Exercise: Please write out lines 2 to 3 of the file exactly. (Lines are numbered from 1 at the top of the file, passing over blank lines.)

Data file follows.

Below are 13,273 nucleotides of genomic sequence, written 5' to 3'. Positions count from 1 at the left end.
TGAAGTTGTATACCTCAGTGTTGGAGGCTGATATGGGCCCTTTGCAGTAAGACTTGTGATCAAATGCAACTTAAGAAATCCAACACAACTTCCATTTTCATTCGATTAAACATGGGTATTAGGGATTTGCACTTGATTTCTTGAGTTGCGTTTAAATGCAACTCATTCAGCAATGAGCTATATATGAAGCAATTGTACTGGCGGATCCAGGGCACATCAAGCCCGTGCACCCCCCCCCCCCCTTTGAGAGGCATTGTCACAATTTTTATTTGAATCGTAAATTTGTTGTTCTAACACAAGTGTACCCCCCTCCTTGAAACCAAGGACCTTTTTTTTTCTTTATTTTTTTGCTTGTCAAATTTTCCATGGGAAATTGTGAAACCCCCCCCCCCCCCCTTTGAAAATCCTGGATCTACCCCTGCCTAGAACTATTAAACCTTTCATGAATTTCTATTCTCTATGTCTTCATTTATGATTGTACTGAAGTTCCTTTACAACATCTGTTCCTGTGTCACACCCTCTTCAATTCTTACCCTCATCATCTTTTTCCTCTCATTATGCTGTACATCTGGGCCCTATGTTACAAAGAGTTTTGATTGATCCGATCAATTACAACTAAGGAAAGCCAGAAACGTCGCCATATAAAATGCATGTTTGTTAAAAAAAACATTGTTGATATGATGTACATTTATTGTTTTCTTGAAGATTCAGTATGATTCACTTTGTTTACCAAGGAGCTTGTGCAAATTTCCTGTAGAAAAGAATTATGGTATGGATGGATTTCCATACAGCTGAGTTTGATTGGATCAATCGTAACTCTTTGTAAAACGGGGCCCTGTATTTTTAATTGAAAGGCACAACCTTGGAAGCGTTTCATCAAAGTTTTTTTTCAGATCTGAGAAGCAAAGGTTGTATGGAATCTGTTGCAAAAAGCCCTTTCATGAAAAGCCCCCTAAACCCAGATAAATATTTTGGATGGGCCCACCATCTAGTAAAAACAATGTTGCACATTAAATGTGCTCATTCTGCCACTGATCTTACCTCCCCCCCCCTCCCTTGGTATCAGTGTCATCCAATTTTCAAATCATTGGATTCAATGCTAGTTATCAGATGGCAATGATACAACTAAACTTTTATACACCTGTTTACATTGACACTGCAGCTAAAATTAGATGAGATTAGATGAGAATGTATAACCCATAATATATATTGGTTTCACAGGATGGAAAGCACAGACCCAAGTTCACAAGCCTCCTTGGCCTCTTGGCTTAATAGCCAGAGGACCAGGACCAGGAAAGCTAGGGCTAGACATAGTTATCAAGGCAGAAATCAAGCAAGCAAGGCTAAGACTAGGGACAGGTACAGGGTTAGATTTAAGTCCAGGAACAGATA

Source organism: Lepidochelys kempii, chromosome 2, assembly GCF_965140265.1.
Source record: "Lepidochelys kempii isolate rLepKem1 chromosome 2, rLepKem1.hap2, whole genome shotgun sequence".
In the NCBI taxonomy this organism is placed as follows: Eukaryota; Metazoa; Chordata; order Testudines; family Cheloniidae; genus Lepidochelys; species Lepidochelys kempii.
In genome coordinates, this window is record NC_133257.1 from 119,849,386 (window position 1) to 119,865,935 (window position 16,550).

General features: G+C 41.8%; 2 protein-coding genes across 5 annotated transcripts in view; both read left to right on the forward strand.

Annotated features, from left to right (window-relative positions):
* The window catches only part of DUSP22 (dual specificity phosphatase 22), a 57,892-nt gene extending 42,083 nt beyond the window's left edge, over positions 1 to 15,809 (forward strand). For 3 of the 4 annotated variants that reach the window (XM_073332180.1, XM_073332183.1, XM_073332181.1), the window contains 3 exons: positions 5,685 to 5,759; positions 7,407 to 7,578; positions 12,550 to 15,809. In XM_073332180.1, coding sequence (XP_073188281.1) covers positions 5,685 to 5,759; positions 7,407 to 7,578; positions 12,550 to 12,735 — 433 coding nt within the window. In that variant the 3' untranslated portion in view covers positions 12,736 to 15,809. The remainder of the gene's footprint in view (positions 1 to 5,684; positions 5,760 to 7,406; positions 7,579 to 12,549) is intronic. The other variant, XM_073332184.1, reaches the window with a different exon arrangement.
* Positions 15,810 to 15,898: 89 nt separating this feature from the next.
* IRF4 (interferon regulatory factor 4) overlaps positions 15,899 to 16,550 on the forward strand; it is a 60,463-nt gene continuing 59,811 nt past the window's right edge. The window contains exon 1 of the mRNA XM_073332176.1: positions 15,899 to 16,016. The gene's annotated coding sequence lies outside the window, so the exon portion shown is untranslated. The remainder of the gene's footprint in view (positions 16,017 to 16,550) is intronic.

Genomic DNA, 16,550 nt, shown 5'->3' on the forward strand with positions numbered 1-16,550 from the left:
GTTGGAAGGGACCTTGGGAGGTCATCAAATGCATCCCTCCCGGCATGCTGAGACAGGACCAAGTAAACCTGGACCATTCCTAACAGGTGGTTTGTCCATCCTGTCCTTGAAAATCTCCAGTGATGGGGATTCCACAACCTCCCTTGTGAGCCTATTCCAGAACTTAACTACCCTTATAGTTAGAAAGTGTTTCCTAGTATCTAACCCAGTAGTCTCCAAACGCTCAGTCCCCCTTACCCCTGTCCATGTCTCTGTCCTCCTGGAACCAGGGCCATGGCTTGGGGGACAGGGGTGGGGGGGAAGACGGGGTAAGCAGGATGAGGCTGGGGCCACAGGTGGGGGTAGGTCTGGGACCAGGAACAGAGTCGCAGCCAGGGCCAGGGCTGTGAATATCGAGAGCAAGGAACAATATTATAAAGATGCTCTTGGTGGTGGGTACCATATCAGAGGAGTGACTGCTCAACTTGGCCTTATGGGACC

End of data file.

TGAAGTTGTATACCTCAGTGTTGGAGGCTGATATGGGCCCTTTGCAGTAAGACTTGTGATCAAATGCAACTTAAGAAATCCAACACAACTTCCATTTTCATTCGATTAAACATGGGTATTAGGGATTTGCACTTGATTTCTTGAGTTGCGTTTAAATGCAACTCATTCAGCAATGAGCTATATATGAAGCAATTGTACTGGCGGATCCAGGGCACATCAAGCCCGTGCACCCCCCCCCCCCCTTTGAGAGGCATTGTCACAATTTTTATTTGAATCGTAAATTTGTTGTTCTAACACAAGTGTACCCCCCTCCTTGAAACCAAGGACCTTTTTTTTTCTTTATTTTTTTGCTTGTCAAATTTTCCATGGGAAATTGTGAAACCCCCCCCCCCCCCCTTTGAAAATCCTGGATCTACCCCTGCCTAGAACTATTAAACCTTTCATGAATTTCTATTCTCTATGTCTTCATTTATGATTGTACTGAAGTTCCTTTACAACATCTGTTCCTGTGTCACACCCTCTTCAATTCTTACCCTCATCATCTTTTTCCTCTCATTATGCTGTACATCTGGGCCCTATGTTACAAAGAGTTTTGATTGATCCGATCAATTACAACTAAGGAAAGCCAGAAACGTCGCCATATAAAATGCATGTTTGTTAAAAAAAACATTGTTGATATGATGTACATTTATTGTTTTCTTGAAGATTCAGTATGATTCACTTTGTTTACCAAGGAGCTTGTGCAAATTTCCTGTAGAAAAGAATTATGGTATGGATGGATTTCCATACAGCTGAGTTTGATTGGATCAATCGTAACTCTTTGTAAAACGGGGCCCTGTATTTTTAATTGAAAGGCACAACCTTGGAAGCGTTTCATCAAAGTTTTTTTTCAGATCTGAGAAGCAAAGGTTGTATGGAATCTGTTGCAAAAAGCCCTTTCATGAAAAGCCCCCTAAACCCAGATAAATATTTTGGATGGGCCCACCATCTAGTAAAAACAATGTTGCACATTAAATGTGCTCATTCTGCCACTGATCTTACCTCCCCCCCCCTCCCTTGGTATCAGTGTCATCCAATTTTCAAATCATTGGATTCAATGCTAGTTATCAGATGGCAATGATACAACTAAACTTTTATACACCTGTTTACATTGACACTGCAGCTAAAATTAGATGAGATTAGATGAGAATGTATAACCCATAATATATATTGGTTTCACAGGATGGAAAGCACAGACCCAAGTTCACAAGCCTCCTTGGCCTCTTGGCTTAATAGCCAGAGGACCAGGACCAGGAAAGCTAGGGCTAGACATAGTTATCAAGGCAGAAATCAAGCAAGCAAGGCTAAGACTAGGGACAGGTACAGGGTTAGATTTAAGTCCAGGAACAGATA

Source organism: Lepidochelys kempii, chromosome 2, assembly GCF_965140265.1.